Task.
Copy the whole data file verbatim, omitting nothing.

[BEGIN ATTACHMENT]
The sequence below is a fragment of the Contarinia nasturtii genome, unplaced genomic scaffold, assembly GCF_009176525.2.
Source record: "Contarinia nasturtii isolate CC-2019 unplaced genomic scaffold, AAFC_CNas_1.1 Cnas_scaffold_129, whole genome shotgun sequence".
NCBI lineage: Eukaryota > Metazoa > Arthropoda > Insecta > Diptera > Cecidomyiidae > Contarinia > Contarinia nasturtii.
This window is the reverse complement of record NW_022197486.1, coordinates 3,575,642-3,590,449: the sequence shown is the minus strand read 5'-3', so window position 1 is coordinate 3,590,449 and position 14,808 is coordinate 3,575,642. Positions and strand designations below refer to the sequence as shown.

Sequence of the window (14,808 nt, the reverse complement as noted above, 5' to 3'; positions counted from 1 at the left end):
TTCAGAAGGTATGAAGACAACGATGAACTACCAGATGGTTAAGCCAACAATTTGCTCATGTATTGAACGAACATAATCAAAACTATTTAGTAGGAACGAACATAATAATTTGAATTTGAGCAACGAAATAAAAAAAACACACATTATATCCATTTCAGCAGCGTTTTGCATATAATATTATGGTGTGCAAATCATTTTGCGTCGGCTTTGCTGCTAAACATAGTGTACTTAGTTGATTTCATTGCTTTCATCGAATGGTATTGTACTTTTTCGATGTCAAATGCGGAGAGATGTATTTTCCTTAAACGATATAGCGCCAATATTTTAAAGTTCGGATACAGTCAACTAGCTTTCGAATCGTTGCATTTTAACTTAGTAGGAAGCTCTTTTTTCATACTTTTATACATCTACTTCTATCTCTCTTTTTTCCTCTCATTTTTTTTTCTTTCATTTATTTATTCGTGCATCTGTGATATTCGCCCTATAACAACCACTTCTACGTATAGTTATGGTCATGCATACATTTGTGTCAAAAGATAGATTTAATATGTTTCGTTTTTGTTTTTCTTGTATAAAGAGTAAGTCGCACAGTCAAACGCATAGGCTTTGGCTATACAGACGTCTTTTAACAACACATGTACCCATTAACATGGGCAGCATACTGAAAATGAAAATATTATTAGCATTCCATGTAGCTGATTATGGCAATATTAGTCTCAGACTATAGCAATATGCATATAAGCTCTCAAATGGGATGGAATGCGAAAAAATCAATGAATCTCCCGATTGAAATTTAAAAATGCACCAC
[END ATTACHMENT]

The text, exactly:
The sequence below is a fragment of the Contarinia nasturtii genome, unplaced genomic scaffold, assembly GCF_009176525.2.
Source record: "Contarinia nasturtii isolate CC-2019 unplaced genomic scaffold, AAFC_CNas_1.1 Cnas_scaffold_129, whole genome shotgun sequence".
NCBI lineage: Eukaryota > Metazoa > Arthropoda > Insecta > Diptera > Cecidomyiidae > Contarinia > Contarinia nasturtii.
This window is the reverse complement of record NW_022197486.1, coordinates 3,575,642-3,590,449: the sequence shown is the minus strand read 5'-3', so window position 1 is coordinate 3,590,449 and position 14,808 is coordinate 3,575,642. Positions and strand designations below refer to the sequence as shown.

Sequence of the window (14,808 nt, the reverse complement as noted above, 5' to 3'; positions counted from 1 at the left end):
TTCAGAAGGTATGAAGACAACGATGAACTACCAGATGGTTAAGCCAACAATTTGCTCATGTATTGAACGAACATAATCAAAACTATTTAGTAGGAACGAACATAATAATTTGAATTTGAGCAACGAAATAAAAAAAACACACATTATATCCATTTCAGCAGCGTTTTGCATATAATATTATGGTGTGCAAATCATTTTGCGTCGGCTTTGCTGCTAAACATAGTGTACTTAGTTGATTTCATTGCTTTCATCGAATGGTATTGTACTTTTTCGATGTCAAATGCGGAGAGATGTATTTTCCTTAAACGATATAGCGCCAATATTTTAAAGTTCGGATACAGTCAACTAGCTTTCGAATCGTTGCATTTTAACTTAGTAGGAAGCTCTTTTTTCATACTTTTATACATCTACTTCTATCTCTCTTTTTTCCTCTCATTTTTTTTTCTTTCATTTATTTATTCGTGCATCTGTGATATTCGCCCTATAACAACCACTTCTACGTATAGTTATGGTCATGCATACATTTGTGTCAAAAGATAGATTTAATATGTTTCGTTTTTGTTTTTCTTGTATAAAGAGTAAGTCGCACAGTCAAACGCATAGGCTTTGGCTATACAGACGTCTTTTAACAACACATGTACCCATTAACATGGGCAGCATACTGAAAATGAAAATATTATTAGCATTCCATGTAGCTGATTATGGCAATATTAGTCTCAGACTATAGCAATATGCATATAAGCTCTCAAATGGGATGGAATGCGAAAAAATCAATGAATCTCCCGATTGAAATTTAAAAATGCACCAC